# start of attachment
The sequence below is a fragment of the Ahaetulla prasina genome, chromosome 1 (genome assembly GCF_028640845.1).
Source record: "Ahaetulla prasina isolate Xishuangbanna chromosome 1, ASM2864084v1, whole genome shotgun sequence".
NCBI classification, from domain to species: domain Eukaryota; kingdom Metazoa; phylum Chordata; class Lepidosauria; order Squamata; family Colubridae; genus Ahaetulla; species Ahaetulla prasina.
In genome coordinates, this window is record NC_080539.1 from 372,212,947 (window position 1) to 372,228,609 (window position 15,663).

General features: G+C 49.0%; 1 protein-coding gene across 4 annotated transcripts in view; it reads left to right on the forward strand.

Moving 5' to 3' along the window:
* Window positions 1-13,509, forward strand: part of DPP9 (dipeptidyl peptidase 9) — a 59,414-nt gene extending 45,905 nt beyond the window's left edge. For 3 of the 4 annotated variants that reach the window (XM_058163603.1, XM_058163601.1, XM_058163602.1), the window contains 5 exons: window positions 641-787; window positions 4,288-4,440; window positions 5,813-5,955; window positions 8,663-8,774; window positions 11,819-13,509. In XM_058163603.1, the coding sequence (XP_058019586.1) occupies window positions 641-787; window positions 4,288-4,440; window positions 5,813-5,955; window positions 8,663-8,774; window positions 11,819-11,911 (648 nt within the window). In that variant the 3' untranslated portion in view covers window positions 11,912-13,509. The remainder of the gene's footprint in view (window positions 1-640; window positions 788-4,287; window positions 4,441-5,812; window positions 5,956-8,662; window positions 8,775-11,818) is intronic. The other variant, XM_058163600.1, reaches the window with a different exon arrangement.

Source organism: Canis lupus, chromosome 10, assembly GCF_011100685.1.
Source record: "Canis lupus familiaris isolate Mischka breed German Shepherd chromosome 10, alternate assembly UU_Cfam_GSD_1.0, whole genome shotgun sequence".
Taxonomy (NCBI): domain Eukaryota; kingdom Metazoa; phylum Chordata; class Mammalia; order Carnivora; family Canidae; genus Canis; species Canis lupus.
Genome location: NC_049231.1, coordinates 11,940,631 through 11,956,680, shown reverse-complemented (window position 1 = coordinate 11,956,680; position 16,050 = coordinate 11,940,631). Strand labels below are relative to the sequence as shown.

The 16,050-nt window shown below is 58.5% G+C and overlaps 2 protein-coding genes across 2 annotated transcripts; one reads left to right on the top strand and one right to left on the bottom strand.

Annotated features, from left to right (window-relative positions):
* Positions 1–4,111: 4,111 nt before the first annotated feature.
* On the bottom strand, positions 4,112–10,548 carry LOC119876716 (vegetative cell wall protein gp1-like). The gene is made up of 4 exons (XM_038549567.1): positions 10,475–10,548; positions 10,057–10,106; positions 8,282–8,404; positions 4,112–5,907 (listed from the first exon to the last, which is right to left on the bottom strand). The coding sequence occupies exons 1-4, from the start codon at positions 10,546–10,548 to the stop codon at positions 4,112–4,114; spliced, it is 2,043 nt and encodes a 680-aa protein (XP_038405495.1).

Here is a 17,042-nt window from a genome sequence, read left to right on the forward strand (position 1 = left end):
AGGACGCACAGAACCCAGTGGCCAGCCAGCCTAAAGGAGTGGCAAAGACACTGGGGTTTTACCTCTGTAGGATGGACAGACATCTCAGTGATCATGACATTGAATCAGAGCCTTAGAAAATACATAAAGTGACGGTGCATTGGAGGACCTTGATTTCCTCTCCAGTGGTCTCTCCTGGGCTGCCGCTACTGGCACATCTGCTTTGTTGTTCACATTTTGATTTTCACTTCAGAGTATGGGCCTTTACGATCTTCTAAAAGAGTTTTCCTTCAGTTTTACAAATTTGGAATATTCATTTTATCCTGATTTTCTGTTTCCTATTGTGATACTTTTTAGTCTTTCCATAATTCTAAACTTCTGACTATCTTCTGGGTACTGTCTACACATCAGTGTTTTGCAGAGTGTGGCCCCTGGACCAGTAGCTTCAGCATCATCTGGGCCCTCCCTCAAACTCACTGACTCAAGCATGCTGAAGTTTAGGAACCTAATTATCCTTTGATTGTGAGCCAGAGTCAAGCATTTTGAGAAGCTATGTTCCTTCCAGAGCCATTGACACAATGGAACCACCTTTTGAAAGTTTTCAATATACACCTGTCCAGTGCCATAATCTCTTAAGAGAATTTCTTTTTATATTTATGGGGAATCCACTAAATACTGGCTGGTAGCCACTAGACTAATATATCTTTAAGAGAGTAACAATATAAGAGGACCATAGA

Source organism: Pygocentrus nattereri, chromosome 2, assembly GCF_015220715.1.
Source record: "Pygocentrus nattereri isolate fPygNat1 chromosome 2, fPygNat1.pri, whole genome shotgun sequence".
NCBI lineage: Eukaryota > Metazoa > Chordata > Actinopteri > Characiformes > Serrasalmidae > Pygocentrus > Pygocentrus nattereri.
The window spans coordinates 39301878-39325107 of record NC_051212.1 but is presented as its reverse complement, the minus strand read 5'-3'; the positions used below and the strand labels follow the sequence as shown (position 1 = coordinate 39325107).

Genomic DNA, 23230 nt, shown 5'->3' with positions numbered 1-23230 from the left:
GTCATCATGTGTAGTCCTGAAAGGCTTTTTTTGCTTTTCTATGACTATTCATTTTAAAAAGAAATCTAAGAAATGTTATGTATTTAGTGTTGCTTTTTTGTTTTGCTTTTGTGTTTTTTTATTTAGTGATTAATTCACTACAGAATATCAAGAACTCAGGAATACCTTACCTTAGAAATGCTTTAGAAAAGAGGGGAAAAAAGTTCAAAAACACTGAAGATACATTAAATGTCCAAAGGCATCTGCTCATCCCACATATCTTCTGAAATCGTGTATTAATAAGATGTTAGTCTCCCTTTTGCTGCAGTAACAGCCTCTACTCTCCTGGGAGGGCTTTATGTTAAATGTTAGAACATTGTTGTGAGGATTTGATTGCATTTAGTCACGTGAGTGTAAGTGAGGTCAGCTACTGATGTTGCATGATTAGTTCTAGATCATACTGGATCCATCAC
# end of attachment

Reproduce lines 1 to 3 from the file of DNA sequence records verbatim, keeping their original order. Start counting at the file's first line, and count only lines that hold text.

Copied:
The sequence below is a fragment of the Ahaetulla prasina genome, chromosome 1 (genome assembly GCF_028640845.1).
Source record: "Ahaetulla prasina isolate Xishuangbanna chromosome 1, ASM2864084v1, whole genome shotgun sequence".
NCBI classification, from domain to species: domain Eukaryota; kingdom Metazoa; phylum Chordata; class Lepidosauria; order Squamata; family Colubridae; genus Ahaetulla; species Ahaetulla prasina.